BENJAMIN: I don't think it's true. I think that we are perpetuating al-Qaeda with our attacks. I think we're driving local people into the hands of the Taliban and al-Qaeda. And I think we're also setting an example around the world that we feel we can go anywhere anytime and kill anyone. And why shouldn't other countries do that as well? So there's many, many reasons to oppose the drone strikes.

But I think one very important thing is that we need to have real discussion about it here in the United States, to talk about where we are using these drone strikes, who is in charge, who is monitoring, who is evaluating, how many innocent people have we killed, what do we do about those innocent people. And so we're trying to at least start the discussion that could lead to a regulation of the use of drones.

JAY: In terms of the summit, who are some of the speakers and what are some of the examples they're going to be speaking about?

BENJAMIN: We're very excited that finally, after months of pressure, the State Department relented and issued a visa to Shahzad Akbar, who is a lawyer from Pakistan who's been advocating on behalf of drone victims. He will be here. There will be other legal representatives, like Clive Stafford Smith coming from the U.K. One of the best journalists around drone strikes is coming from the British group called the Bureau of Investigative Journalism. We have members of the ACLU, Center for Constitutional Rights, groups like the Electronic Frontier Foundation that are looking at drones, coming here to the United States. We also have members of a scientific group called the international robotic arms control group, and they are trying to get an international convention against the use of totally autonomous lethal drones—that means drones that don't even have a pilot who is located on the ground but are preprogrammed. So this is quite an array of different organizations coming together for the first time.

JAY: And what's the call, in the sense of what public policy is it you would like to see on the drone issue?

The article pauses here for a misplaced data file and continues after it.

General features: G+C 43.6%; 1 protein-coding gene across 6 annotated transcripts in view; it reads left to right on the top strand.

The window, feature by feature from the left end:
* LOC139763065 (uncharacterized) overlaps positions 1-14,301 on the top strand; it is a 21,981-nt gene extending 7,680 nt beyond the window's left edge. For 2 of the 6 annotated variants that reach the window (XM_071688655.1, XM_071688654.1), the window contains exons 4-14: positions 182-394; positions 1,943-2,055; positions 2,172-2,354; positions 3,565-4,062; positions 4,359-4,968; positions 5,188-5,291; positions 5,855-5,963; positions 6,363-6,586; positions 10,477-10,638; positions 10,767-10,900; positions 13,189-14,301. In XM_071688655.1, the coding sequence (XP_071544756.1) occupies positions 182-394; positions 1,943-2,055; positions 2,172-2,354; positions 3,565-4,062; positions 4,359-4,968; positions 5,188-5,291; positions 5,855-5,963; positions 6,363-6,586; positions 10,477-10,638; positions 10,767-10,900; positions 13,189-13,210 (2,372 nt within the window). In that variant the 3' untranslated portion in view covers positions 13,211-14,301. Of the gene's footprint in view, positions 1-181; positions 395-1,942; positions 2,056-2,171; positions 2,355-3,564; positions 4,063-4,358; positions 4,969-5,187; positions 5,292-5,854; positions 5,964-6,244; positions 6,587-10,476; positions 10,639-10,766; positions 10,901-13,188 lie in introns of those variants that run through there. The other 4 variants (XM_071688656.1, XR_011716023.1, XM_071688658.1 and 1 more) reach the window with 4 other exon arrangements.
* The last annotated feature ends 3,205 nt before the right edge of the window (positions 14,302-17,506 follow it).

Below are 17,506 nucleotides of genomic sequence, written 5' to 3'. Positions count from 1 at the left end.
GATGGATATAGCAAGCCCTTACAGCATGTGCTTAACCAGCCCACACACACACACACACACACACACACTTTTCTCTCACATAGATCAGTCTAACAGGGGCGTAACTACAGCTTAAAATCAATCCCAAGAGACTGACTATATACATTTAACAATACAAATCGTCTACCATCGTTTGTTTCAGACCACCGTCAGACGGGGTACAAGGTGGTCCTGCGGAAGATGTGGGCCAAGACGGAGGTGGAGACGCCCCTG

BENJAMIN: Some of the groups that are coming are anxious to have a campaign to get drones out of the hands of the secretive CIA. Others want to get more oversight from Congress. Still others are trying to get compensation for drone victims. Some of the activist groups just want to see an end to the use of killer drones. Others want to work towards a long-term goal of an international convention. We're trying to strengthen the different campaigns, to provide some kind of coalition or a way for the groups to act together to be more effective.

JAY: And in terms of, you know, ordinary American people, you know, some of the reasons, as you said, drones are used is it somewhat sanitizes war. It certainly decreases American casualties. I mean, wouldn't an ordinary Americans say to you, well, if we're in a war, isn't it better that Americans aren't getting killed?

BENJAMIN: Yes, and isn't it better not to be at war? And we're saying that the drones make war easy. The Obama administration feels that because no Americans' lives are at risk, it can expand the drone warfare and not even go to Congress. So the American people don't know what's being done in our name. And most of Congress doesn't know, either—there's no effective oversight, as well.

We now have drone bases not only in places like Afghanistan and Pakistan and drones over Yemen and Somalia, but we've got bases in Djibouti and the Seychelles, in Ethiopia. We have sent drones to Uganda and Burundi. We have a drone base now off the coast of Australia. We are expanding this drone base tremendously. And the proliferation is not only coming from the United States, but we are selling drones overseas. So are the Israelis and the Chinese. Over 50 countries have drones. Nonstate entities have drones. And we feel it's leading us towards a world of chaos and lawlessness.

JAY: Alright. Well, thanks very much for joining us, Medea.

BENJAMIN: Thanks for having me on.

JAY: And thank you for joining us on The Real News Network.


DISCLAIMER: Please note that transcripts for The Real News Network are typed from a recording of the program. TRNN cannot guarantee their complete accuracy.